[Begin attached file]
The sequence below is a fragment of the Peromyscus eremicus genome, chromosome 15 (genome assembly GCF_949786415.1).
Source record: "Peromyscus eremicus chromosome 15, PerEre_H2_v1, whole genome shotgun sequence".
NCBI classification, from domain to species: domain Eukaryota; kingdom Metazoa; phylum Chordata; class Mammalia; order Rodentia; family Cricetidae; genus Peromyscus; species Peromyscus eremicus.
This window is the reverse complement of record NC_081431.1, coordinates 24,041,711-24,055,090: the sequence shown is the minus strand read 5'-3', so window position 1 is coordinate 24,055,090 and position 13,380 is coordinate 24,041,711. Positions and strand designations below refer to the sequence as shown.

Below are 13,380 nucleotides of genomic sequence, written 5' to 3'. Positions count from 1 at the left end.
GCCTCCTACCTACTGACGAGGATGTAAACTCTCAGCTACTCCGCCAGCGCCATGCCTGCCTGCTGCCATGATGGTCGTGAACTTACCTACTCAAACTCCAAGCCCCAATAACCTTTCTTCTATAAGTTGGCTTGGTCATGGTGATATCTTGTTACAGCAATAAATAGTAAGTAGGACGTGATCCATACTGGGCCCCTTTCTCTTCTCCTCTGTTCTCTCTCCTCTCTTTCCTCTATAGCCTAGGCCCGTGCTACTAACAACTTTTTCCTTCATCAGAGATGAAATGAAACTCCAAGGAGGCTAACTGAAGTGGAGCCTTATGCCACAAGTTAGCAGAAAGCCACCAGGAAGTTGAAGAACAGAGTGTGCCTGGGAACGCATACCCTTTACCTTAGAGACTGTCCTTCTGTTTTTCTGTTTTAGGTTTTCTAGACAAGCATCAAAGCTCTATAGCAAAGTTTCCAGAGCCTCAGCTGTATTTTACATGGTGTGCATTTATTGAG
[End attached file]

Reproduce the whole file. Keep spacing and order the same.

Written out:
The sequence below is a fragment of the Peromyscus eremicus genome, chromosome 15 (genome assembly GCF_949786415.1).
Source record: "Peromyscus eremicus chromosome 15, PerEre_H2_v1, whole genome shotgun sequence".
NCBI classification, from domain to species: domain Eukaryota; kingdom Metazoa; phylum Chordata; class Mammalia; order Rodentia; family Cricetidae; genus Peromyscus; species Peromyscus eremicus.
This window is the reverse complement of record NC_081431.1, coordinates 24,041,711-24,055,090: the sequence shown is the minus strand read 5'-3', so window position 1 is coordinate 24,055,090 and position 13,380 is coordinate 24,041,711. Positions and strand designations below refer to the sequence as shown.

Below are 13,380 nucleotides of genomic sequence, written 5' to 3'. Positions count from 1 at the left end.
GCCTCCTACCTACTGACGAGGATGTAAACTCTCAGCTACTCCGCCAGCGCCATGCCTGCCTGCTGCCATGATGGTCGTGAACTTACCTACTCAAACTCCAAGCCCCAATAACCTTTCTTCTATAAGTTGGCTTGGTCATGGTGATATCTTGTTACAGCAATAAATAGTAAGTAGGACGTGATCCATACTGGGCCCCTTTCTCTTCTCCTCTGTTCTCTCTCCTCTCTTTCCTCTATAGCCTAGGCCCGTGCTACTAACAACTTTTTCCTTCATCAGAGATGAAATGAAACTCCAAGGAGGCTAACTGAAGTGGAGCCTTATGCCACAAGTTAGCAGAAAGCCACCAGGAAGTTGAAGAACAGAGTGTGCCTGGGAACGCATACCCTTTACCTTAGAGACTGTCCTTCTGTTTTTCTGTTTTAGGTTTTCTAGACAAGCATCAAAGCTCTATAGCAAAGTTTCCAGAGCCTCAGCTGTATTTTACATGGTGTGCATTTATTGAG